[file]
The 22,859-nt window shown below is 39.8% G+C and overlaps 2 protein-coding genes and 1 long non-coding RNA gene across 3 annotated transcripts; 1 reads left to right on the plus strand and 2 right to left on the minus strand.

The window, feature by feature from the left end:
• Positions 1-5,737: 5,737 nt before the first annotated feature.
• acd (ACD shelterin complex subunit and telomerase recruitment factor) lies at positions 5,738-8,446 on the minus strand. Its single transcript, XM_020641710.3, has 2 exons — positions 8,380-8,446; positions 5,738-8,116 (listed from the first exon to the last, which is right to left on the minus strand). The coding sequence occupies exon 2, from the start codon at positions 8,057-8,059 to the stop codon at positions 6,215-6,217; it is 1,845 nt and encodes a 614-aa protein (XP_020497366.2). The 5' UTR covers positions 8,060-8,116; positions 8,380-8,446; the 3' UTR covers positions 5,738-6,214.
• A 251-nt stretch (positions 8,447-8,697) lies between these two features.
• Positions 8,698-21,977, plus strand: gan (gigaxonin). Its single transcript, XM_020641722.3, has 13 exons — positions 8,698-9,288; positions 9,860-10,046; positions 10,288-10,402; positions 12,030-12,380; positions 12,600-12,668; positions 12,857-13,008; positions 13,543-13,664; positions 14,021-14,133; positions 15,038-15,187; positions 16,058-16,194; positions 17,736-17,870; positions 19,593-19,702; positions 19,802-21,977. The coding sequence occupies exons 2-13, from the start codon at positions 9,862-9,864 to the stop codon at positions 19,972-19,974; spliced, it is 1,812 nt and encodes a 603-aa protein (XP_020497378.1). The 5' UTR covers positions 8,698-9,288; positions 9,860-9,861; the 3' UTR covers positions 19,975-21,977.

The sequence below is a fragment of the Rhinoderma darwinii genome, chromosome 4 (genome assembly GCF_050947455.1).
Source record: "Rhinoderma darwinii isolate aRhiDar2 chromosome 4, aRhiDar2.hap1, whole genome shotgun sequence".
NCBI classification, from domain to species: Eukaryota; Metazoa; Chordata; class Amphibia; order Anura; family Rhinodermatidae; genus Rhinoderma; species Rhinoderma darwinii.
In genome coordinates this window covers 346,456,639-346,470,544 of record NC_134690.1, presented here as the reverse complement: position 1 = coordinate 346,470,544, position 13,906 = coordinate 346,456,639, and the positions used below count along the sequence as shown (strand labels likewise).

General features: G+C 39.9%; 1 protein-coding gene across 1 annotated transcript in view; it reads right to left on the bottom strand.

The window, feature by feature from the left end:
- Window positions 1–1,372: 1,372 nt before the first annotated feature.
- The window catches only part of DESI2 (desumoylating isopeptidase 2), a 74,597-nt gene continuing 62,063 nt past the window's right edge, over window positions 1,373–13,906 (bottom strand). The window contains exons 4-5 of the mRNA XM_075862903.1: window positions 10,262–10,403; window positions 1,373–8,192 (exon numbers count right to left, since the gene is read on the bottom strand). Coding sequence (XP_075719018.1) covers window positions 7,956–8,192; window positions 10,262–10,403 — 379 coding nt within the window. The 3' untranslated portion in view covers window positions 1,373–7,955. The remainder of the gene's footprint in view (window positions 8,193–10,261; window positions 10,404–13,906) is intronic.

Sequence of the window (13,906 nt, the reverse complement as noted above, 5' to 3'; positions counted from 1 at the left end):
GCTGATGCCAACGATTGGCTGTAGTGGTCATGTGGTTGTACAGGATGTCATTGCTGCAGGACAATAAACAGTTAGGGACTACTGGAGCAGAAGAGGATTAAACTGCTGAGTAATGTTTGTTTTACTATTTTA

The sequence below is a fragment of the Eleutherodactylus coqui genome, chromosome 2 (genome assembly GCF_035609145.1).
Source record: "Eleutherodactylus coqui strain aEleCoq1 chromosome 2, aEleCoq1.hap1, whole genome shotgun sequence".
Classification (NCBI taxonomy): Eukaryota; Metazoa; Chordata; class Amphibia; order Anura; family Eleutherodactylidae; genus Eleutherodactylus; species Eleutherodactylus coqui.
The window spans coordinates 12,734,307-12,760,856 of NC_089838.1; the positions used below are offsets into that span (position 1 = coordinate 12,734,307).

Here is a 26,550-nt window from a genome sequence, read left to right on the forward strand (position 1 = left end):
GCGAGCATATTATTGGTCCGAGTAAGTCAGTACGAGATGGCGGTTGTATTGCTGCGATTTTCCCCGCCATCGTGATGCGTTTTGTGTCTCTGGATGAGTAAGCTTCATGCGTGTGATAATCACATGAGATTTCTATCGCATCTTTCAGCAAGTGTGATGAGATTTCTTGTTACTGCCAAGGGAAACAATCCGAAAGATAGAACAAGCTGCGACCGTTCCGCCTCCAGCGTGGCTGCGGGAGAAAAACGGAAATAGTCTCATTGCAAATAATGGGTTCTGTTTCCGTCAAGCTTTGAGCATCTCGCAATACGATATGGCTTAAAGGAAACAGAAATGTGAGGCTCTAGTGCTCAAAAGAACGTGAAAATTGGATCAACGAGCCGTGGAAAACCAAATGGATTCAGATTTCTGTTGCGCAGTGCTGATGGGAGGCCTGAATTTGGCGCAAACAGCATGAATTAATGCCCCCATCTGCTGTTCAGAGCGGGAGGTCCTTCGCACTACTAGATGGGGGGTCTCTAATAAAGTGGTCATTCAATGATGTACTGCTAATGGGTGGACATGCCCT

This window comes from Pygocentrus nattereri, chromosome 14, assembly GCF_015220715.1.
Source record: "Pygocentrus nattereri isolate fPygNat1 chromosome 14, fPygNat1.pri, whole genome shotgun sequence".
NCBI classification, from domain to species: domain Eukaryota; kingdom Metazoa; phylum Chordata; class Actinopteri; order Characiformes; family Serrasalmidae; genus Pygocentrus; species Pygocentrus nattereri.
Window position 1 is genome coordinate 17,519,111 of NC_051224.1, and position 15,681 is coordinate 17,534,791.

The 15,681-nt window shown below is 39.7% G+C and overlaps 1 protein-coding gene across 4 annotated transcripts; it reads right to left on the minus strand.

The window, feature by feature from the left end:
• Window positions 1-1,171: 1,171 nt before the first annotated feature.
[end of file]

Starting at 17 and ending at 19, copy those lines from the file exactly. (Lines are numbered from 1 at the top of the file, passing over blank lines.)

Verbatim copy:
The sequence below is a fragment of the Eleutherodactylus coqui genome, chromosome 2 (genome assembly GCF_035609145.1).
Source record: "Eleutherodactylus coqui strain aEleCoq1 chromosome 2, aEleCoq1.hap1, whole genome shotgun sequence".
Classification (NCBI taxonomy): Eukaryota; Metazoa; Chordata; class Amphibia; order Anura; family Eleutherodactylidae; genus Eleutherodactylus; species Eleutherodactylus coqui.